How to make exercising more fun : Life Kit – NPR
Last December, Michael Garcia started going to his local Dave & Buster’s in Gaithersburg, Md., to play an arcade game called Pump It Up. Players move their bodies to the rhythm of the music as colored arrows light up on a platform beneath their feet. As the levels advance, the beats get faster and more complicated.
Before long, Garcia, 26, was hooked. He used to play the game for just an hour or two a week – but these days, he’s just as likely to play all day. “Saturday, I stayed here for 8 hours,” he says. “I even brought a packed lunch with me just so I could keep going.”
Garcia says he started to see positive changes in his body. He was losing weight and feeling more fit than he’d been in a long time. But the thing was – when he played Pump It Up, he never felt like he was working out. Why was that?
Garcia poses for a portrait in front of the Pump It Up game. The objective of the game is to move your body along to the beat of the music. Becky Harlan/NPR hide caption
Garcia poses for a portrait in front of the Pump It Up game. The objective of the game is to move your body along to the beat of the music.
Turns out there’s a whole field of research dedicated to this question: fitness gamification. It’s about “trying to make things we want to do that are typically tedious and boring [like exercise] – and finding ways of making them fun,” says Dr. Mitesh Patel, a researcher of this topic and head of the behavioral insights team at the health care group Ascension.
Games like Pump It Up are enjoyable, he says, because it takes things that make games addictive – points, levels and challenges, for example – and melds them with physical movement. This powerful combination motivates people to keep on playing … and exercising.
The good news is that we can take these techniques and apply them to our everyday fitness routines. Life Kit talks to Patel and Elizabeth Lyons, associate professor at the University of Texas Medical Branch who studies how gamification can motivate exercise in older women, about how to make exercise feel as fun as a video game.
Wearable tech, like an activity tracker, can help you keep track of your progress as you work to meet your goals. Photo Illustration by Becky Harlan/NPR hide caption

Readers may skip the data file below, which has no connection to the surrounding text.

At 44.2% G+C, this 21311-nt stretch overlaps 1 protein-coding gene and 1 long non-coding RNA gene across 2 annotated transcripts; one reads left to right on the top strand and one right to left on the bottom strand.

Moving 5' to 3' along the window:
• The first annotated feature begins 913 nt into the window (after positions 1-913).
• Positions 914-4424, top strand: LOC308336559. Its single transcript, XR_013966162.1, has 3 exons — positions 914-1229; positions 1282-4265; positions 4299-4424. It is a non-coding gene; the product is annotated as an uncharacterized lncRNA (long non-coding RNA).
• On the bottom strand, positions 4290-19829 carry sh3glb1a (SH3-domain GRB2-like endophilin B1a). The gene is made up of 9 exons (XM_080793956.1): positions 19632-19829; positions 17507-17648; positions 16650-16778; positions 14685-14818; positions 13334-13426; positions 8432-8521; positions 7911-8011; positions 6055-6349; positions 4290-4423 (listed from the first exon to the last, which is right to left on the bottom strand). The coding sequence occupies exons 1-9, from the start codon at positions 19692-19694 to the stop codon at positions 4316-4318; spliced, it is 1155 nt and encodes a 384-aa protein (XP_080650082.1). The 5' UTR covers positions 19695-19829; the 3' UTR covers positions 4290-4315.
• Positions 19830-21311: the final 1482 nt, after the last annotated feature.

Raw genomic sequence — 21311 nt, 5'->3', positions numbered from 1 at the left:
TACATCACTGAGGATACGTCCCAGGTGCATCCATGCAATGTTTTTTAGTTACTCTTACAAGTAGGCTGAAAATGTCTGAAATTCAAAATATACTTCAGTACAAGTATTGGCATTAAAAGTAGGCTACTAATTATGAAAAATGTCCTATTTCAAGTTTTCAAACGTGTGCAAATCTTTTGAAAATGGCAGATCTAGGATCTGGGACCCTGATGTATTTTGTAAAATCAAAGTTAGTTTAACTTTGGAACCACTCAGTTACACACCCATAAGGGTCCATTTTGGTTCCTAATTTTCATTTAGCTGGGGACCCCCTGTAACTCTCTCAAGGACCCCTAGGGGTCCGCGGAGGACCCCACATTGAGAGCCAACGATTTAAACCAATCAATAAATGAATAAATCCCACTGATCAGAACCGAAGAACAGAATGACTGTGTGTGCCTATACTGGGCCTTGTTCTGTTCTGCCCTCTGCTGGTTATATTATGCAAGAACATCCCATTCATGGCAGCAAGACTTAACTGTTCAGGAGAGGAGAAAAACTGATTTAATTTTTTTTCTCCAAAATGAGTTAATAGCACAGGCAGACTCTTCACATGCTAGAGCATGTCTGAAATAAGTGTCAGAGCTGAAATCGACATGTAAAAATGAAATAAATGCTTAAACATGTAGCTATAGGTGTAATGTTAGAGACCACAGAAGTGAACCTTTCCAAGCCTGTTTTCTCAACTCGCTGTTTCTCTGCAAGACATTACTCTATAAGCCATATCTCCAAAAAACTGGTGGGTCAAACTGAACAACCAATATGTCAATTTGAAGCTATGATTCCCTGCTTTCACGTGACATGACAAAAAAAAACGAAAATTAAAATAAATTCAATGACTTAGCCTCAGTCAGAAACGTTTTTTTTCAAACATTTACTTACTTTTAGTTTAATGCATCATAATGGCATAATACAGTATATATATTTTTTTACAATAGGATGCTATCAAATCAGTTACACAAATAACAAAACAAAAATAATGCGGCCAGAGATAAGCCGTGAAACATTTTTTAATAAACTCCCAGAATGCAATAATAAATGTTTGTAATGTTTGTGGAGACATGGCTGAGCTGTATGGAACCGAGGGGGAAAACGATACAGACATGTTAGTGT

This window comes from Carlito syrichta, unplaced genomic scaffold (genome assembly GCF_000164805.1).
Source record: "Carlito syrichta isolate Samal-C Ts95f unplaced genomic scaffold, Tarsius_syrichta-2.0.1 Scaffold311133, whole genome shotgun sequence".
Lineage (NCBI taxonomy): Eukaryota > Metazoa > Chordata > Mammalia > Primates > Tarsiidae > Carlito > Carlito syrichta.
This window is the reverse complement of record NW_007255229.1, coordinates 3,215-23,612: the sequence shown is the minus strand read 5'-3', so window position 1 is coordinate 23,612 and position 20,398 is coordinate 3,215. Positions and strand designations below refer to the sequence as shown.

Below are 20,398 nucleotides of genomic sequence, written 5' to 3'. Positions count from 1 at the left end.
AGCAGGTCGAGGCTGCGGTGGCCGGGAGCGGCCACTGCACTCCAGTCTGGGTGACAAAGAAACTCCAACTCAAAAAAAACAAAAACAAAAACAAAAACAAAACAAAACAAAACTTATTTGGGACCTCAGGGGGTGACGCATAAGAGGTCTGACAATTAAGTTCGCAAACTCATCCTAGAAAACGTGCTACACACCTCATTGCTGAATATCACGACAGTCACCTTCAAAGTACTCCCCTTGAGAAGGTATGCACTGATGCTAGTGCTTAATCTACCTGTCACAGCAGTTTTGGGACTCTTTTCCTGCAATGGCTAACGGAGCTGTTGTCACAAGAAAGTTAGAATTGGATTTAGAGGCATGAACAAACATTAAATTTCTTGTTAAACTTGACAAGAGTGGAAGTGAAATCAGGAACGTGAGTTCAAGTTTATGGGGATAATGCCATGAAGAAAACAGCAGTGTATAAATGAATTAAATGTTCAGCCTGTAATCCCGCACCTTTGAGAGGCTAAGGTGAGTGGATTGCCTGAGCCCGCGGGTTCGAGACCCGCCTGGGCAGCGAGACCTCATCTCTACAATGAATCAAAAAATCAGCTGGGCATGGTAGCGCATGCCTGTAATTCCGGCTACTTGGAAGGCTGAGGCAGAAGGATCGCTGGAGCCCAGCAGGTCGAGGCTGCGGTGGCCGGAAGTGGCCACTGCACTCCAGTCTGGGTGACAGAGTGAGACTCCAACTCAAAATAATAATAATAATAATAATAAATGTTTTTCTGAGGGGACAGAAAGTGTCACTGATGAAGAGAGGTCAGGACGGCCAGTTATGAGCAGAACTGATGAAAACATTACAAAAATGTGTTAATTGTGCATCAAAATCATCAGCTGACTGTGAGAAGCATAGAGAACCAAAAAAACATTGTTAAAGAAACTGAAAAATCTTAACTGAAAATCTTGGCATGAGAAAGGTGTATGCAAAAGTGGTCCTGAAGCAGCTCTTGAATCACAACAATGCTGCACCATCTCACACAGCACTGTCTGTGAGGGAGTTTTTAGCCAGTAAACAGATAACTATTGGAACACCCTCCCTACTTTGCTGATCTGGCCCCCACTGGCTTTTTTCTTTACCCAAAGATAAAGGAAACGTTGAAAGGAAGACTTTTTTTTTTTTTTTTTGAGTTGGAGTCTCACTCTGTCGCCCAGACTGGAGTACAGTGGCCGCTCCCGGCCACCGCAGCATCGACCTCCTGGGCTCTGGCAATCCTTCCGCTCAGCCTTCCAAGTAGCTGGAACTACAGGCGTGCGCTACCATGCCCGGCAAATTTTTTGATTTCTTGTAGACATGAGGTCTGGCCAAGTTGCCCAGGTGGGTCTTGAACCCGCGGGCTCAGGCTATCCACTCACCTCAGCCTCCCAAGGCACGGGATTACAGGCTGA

Wearable tech, like an activity tracker, can help you keep track of your progress as you work to meet your goals.
When you’re playing a game, there’s always an objective. It helps us focus on the task at hand and motivates us to keep playing until we win the game. Exercise should be no different, says Patel. Create a clear fitness goal. Aim to walk 10,000 steps a day, for example, or try to run a total of 6 miles every week.
But in order to see your progress and whether you’ve achieved your objective, it helps to track your physical activity, says Patel. That includes steps, heart rate and distance traveled, among other data. And there are plenty of digital tools that can help with this: wearable tech like the Fitbit or the Apple Watch, or smartphone apps that may come free with your device (like the Health app on the iPhone) or free to download such as Google Fit or Strava.
You can also ditch the high-tech methods and go old school, says Patel. If your goal is do something physically active at least 150 minutes a week, for example, you might just jot down how long you spent working out in a notebook.
Sarah Comer demonstrates the game Beat Saber using a virtual reality headset in Washington, D.C. During the pandemic, Comer and her family had a competition from their respective homes across several states to see who could rack up the most points on some of the exercise games on their VR headsets, “as a motivator for us to exercise and stay connected,” she says. Photo Illustration by Becky Harlan/NPR hide caption
Sarah Comer demonstrates the game Beat Saber using a virtual reality headset in Washington, D.C. During the pandemic, Comer and her family had a competition from their respective homes across several states to see who could rack up the most points on some of the exercise games on their VR headsets, “as a motivator for us to exercise and stay connected,” she says.